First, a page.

How Many Baskets?

We live in a culture that demands proof for any claims that are made.  Perhaps this is because with unlimited and immediate access to all manner of factual information, we believe that any claim must be demonstrable with only a few clicks and a quick search.  However, this mentality has a hard time dealing with statements of truth that are not limited to collected data points.  Further, this kind of ignorance can lead to unbelief because it makes us the arbiters of truth as we examine all of the facts.  This is not to say that a healthy dose of skepticism is not a valuable trait, because we can be harmed through gullibility, but we can see that some things are true, even in the absence of cold, hard, facts.

When Jesus addressed this mentality, He not only diagnosed it as an attitude problem, but an infectious one at that.  Matthew 16:1-12 records an incident that Jesus used as a teaching opportunity for His disciples.  In the account, Jesus addressed the issue of a faith that is lacking, both in large ways, and in small ways as well.

In the first part of the account (Matthew 16:1-4), the the Jewish religious leaders came to Jesus demanding a sign from heaven.  Jesus responded by using the “sign from heaven” phrase as a way to talk about seeing the state of the world around them and being able to make the necessary preparations. “When it is evening, you say, ‘[It will be] fair weather, for the sky is red.’ And in the morning, ‘[There will be] a storm today, for the sky is red and threatening.’ Do you know how to discern the appearance of the sky, but cannot [discern] the signs of the times?” (Matthew 16:2-3)  The Pharisees and Sadducees had failed to realize the destruction of their whole way of life was imminent, and they were not repenting.  The only “sign” they were going to get was “the sign of Jonah” which had two meanings.  Jonah warned of impending destruction, and was also three days in the “deep,” just as Jesus was warning them, and would remain three days in the grave.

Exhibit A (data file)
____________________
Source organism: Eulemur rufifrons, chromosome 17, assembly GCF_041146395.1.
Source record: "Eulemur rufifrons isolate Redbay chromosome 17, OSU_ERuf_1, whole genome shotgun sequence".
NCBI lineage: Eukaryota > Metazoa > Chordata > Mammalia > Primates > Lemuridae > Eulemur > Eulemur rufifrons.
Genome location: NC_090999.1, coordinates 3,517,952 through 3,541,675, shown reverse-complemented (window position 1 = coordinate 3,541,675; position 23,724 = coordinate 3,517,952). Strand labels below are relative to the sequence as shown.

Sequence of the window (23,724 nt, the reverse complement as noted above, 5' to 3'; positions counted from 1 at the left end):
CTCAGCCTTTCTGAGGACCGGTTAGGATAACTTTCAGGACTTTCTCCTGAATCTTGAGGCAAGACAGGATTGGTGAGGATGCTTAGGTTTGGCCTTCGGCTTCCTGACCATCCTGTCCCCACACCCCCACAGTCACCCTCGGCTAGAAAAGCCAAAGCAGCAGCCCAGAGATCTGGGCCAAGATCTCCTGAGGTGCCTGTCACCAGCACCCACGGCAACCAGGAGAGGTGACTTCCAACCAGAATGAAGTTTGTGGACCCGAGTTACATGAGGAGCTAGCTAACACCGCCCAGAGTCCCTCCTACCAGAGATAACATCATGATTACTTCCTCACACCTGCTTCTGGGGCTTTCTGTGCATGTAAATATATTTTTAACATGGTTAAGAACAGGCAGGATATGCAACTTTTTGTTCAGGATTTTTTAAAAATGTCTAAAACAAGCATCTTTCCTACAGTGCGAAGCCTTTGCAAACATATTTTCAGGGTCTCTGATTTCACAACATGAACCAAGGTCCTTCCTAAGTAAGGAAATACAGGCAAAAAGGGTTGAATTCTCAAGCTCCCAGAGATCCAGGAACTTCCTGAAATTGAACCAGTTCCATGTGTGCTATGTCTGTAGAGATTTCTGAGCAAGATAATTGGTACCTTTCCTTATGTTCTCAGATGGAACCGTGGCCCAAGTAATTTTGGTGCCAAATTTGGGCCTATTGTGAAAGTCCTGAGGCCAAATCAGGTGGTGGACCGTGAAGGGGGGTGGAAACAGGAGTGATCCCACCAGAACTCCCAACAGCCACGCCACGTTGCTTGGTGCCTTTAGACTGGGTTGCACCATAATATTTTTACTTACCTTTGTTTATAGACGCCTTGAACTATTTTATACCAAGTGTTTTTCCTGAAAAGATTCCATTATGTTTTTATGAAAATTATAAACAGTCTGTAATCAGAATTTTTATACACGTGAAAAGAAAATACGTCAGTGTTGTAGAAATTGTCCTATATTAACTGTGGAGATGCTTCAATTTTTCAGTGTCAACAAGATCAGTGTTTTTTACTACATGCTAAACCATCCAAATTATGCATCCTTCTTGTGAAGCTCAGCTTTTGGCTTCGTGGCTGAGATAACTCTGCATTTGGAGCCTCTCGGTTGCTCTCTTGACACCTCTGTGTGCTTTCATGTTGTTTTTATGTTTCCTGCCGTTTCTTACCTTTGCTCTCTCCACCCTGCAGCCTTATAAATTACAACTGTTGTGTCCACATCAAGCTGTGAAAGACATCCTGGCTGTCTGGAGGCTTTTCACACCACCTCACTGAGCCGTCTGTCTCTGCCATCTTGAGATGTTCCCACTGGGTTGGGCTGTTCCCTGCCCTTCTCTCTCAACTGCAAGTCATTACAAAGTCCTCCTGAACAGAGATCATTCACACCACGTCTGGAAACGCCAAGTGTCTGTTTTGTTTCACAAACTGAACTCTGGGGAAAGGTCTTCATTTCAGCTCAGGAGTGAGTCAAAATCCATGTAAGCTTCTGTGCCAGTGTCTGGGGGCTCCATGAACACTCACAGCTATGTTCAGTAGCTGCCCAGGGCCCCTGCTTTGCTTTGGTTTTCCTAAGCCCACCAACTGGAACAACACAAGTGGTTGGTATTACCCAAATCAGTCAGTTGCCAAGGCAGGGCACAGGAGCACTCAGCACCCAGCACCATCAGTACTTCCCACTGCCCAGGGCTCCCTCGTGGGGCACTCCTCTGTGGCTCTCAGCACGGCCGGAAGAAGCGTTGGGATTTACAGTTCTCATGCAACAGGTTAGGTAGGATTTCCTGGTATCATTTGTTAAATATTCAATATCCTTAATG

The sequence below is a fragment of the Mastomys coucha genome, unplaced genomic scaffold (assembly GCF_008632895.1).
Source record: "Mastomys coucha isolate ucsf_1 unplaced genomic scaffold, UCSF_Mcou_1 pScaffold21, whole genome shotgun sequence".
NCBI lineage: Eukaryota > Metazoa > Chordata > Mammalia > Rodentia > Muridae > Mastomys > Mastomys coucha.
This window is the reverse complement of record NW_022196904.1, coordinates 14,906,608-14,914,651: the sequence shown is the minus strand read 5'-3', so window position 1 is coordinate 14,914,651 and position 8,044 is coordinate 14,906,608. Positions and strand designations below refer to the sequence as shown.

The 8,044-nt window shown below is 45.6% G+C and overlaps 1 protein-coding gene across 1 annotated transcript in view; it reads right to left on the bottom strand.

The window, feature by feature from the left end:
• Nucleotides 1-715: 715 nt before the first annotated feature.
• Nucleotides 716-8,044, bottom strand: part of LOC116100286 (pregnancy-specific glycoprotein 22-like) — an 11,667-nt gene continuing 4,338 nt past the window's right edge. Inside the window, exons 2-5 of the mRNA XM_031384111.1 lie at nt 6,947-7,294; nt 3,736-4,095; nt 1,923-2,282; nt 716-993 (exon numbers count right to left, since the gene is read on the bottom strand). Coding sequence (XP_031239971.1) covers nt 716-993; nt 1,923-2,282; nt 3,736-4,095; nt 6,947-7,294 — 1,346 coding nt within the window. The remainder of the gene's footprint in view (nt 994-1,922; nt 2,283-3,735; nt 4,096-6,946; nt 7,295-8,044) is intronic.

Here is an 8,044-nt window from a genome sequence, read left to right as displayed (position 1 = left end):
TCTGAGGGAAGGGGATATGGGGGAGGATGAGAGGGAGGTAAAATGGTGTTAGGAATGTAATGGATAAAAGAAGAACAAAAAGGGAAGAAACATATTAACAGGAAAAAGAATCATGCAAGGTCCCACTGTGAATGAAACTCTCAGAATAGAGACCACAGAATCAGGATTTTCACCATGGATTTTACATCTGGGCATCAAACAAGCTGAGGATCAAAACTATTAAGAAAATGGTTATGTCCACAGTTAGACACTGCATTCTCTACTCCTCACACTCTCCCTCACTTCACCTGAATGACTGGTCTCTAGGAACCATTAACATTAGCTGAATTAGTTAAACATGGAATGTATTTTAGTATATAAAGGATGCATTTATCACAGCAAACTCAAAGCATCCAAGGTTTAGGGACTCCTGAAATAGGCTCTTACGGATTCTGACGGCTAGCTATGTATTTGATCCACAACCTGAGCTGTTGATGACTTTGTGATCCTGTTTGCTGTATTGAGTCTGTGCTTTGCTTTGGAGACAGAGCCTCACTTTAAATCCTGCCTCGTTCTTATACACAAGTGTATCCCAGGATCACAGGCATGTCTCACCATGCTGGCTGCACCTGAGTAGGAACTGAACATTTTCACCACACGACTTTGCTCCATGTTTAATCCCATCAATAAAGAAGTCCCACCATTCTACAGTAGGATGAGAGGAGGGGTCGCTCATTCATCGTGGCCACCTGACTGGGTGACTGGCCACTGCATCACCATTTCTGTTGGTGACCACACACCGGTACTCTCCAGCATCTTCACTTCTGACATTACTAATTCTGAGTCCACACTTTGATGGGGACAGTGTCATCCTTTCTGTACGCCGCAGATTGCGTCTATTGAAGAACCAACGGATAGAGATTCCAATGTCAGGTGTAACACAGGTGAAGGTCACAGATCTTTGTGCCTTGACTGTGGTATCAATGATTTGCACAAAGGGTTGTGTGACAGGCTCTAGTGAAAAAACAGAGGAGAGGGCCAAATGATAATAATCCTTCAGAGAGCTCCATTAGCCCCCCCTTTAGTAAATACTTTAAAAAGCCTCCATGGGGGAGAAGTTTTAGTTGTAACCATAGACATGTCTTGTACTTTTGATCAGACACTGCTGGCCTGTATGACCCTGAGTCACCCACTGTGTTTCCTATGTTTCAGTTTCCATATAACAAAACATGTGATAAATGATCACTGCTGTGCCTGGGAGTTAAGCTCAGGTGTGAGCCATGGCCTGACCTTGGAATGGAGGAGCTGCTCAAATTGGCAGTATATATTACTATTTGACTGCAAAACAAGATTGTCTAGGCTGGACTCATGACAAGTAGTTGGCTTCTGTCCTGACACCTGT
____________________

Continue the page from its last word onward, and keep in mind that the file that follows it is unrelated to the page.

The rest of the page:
However, Jesus’ disciples also were in danger of being influenced by this way of thinking.  “Watch out and beware of the leaven of the Pharisees and Sadducees.” (Matthew 16:6)  When the disciples misunderstood Jesus’ comment, they assumed He was rebuking them for failing to prepare and bring bread along for the trip.  He rebuked them, He used a particular name for them (ὀλιγόπιστοι - oligopistoi, #3640) that is normally translated, “you of little faith.”  Their concern for the temporary and physical was a sign of problems in their faith.  As a reminder, He asked them, “how many baskets” (Matthew 16:9-10, cf. Mark 8:19-20) of leftovers they had picked up when He fed the five thousand and the seven thousand.

When we ask God to give us a special sign, it is the result of a faith problem, because we are closing our eyes to the things He has already shown us.  When we ignore the important spiritual concerns for the fleshly and temporary, it is the result of a faith problem because we are forgetting what He has already done for us.  Let us never be an “evil and adulterous generation” or be “of little faith.”